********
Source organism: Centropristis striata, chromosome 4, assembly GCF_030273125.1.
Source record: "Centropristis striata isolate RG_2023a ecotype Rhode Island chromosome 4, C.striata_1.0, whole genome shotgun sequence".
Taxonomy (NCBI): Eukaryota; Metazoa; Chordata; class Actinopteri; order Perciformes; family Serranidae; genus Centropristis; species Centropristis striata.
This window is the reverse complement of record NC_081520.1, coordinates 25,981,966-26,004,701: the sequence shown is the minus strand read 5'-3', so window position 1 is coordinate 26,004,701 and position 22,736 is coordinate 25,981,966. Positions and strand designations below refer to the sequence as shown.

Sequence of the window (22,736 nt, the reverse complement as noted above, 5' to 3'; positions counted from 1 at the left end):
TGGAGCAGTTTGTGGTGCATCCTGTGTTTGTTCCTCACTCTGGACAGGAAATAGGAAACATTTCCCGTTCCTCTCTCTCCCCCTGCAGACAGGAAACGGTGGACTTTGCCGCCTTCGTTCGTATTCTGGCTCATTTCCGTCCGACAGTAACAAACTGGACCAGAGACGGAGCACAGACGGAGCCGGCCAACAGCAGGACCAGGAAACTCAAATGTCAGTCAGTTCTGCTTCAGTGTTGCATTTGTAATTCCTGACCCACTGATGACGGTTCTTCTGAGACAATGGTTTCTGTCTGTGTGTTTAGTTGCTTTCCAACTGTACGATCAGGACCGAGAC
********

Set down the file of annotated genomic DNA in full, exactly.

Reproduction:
Source organism: Centropristis striata, chromosome 4, assembly GCF_030273125.1.
Source record: "Centropristis striata isolate RG_2023a ecotype Rhode Island chromosome 4, C.striata_1.0, whole genome shotgun sequence".
Taxonomy (NCBI): Eukaryota; Metazoa; Chordata; class Actinopteri; order Perciformes; family Serranidae; genus Centropristis; species Centropristis striata.
This window is the reverse complement of record NC_081520.1, coordinates 25,981,966-26,004,701: the sequence shown is the minus strand read 5'-3', so window position 1 is coordinate 26,004,701 and position 22,736 is coordinate 25,981,966. Positions and strand designations below refer to the sequence as shown.

Sequence of the window (22,736 nt, the reverse complement as noted above, 5' to 3'; positions counted from 1 at the left end):
TGGAGCAGTTTGTGGTGCATCCTGTGTTTGTTCCTCACTCTGGACAGGAAATAGGAAACATTTCCCGTTCCTCTCTCTCCCCCTGCAGACAGGAAACGGTGGACTTTGCCGCCTTCGTTCGTATTCTGGCTCATTTCCGTCCGACAGTAACAAACTGGACCAGAGACGGAGCACAGACGGAGCCGGCCAACAGCAGGACCAGGAAACTCAAATGTCAGTCAGTTCTGCTTCAGTGTTGCATTTGTAATTCCTGACCCACTGATGACGGTTCTTCTGAGACAATGGTTTCTGTCTGTGTGTTTAGTTGCTTTCCAACTGTACGATCAGGACCGAGAC